Diane Vogel Ferri is a teacher, poet and writer. Her essays have been published in Scene Magazine, Cleveland Christmas Memories, Raven’s Perch, and by Cleveland State University among others. Her poems can be found in numerous journals. Her chapbook, Liquid Rubies, was published by Pudding House. The Volume of Our Incongruity was published by Finishing Line Press. Diane’s essay, “I Will Sing for You” was featured at the Cleveland Humanities Fest in 2018. Her novel, The Desire Path can be found on Amazon. She is a graduate of Kent State University and holds an M.Ed from Cleveland State University.

Thursday, July 31, 2008

Skywatch Friday - The Caribbean Skies

This was taken two weeks ago in Playa del Carmen Mexico - just before the effects of Hurricane Dolly blew through!
Visit the new Skywatch Friday website for more photos!

On the Lighter Side . . .

Found on the Internet -And then the fight started. . .

A woman is standing nude looking in the bedroom mirror. She is not happy with what she sees and says to her husband, "I feel horrible; I look old, fat and ugly. I really need you to pay me a compliment."
The husband replies, "Your eyesight is damn near perfect."
And then the fight started. . .

I rear-ended a car this morning.
So there we were alongside the road and slowly the other driver got out of his car. You know how sometimes you just get soooo stressed and little things seem funny? Yeah, I couldn't believe it... he was a DWARF!
He stormed over to my car, looked up at me and shouted, "I AM NOT HAPPY!"
So I looked down at him and said, "Well, which one are you?"
And then the fight started. . . .

After retiring, I went to the Social Security office to apply for Social Security. The woman behind the counter asked me for my driver's license to verify my age. I looked in my pockets and realized I had left my wallet at home.
I told the woman I was very sorry, but I would have to go home and come back later.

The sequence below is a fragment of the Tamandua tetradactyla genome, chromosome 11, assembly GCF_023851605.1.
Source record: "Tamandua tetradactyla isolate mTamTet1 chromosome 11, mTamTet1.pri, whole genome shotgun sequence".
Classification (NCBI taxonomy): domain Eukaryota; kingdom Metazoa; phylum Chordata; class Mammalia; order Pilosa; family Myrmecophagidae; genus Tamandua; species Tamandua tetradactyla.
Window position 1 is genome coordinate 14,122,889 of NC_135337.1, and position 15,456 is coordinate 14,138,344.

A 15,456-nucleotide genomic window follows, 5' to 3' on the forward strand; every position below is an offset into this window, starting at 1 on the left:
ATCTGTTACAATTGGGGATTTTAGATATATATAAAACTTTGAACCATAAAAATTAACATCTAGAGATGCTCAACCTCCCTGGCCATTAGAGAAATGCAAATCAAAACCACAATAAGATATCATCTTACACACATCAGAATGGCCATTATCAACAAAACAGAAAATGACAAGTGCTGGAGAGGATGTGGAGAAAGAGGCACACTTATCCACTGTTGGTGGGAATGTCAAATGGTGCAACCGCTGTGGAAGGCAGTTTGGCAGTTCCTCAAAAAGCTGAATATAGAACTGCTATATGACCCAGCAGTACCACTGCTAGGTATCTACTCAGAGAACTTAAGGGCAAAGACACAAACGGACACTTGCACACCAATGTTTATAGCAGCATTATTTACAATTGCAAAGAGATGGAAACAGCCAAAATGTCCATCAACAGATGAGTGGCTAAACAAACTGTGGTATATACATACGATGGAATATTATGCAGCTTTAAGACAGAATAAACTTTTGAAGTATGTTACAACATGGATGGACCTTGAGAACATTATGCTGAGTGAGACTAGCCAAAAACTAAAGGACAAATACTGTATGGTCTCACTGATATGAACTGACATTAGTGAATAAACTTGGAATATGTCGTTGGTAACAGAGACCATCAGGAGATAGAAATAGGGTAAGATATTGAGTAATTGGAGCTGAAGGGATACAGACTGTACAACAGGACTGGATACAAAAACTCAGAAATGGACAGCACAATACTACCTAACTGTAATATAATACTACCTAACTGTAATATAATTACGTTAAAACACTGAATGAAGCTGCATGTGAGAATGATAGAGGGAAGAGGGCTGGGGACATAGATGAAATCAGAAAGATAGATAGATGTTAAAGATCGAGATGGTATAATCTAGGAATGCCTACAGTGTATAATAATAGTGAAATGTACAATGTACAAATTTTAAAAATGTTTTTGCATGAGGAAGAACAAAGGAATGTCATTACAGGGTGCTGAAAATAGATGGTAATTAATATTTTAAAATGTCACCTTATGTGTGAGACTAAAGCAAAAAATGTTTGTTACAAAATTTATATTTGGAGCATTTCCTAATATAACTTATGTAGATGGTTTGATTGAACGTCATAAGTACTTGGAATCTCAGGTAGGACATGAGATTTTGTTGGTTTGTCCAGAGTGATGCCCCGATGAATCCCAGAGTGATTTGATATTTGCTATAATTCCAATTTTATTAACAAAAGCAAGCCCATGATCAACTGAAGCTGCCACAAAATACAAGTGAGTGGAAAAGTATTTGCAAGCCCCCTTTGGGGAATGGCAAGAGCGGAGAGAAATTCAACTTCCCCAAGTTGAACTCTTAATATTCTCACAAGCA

The woman said, "Unbutton your shirt."
So I opened my shirt revealing my curly silver hair. She said," That silver hair on your chest is proof enough for me", and she processed my Social Security application.
When I got home I excitedly told my wife about my experience.
She said, "You should have dropped your pants. You might have gotten disability too."
And then the fight started. . . .


My wife and I were sitting at my table at my high school reunion and I kept staring at a drunken lady swigging her drink as she sat alone at a nearby table.
My wife asked, "Do you know her?"
"Yes," I sighed, "She's my old girlfriend. I understand she took to drinking right after we split up those many years ago, and I hear she hasn't been sober since."
"My God!" my wife said, "Who would think a person could go on celebrating that long!"
And then the fight started. . . .

Wednesday, July 30, 2008

After the Fire

A song by Amy Grant

After the fire is over, after the ashes cool
After the smoke has blown away - I will be here for you.
After the stillness finds you, after the winds of change
All that is good and true between us
This will remain the same.

Slowly, slowly, we turn the page of life
Growing, knowing - it comes at quite a price.
After your time of wandering along this lonely road
There will be many voices calling -
I will say welcome home.

Slowly, slowly we turn the page of life
Growing, knowing - it comes at quite a price.

Tuesday, July 29, 2008

The Sea

There is a miracle in the endless sea
and its sojourn to the infinite sky.
Its progeny the sand and the shells.
Just begin to count them
and you will dwell in the miracle,
surely you will.

How does the sea know when it has
reached the shore, and where to
deliver its treaures?
Where do the waves go when
they touch the land?

You may abandon the sea
and travel in a homeward direction,
but when you return
on a luminous and lovely day
it is God you will see
in the iridescent water.

It is God you will hear
in the symphony of the waves.
Look outward and find Him.
The sea never left you
it was, and always will be there
waiting for your return.

Monday, July 28, 2008

A 10 year old girl's dreams

I'm sure no one else will find this as fascinating as I do - but recently my mom found something that I wrote when I was 10 years old. Here it is as I wrote it: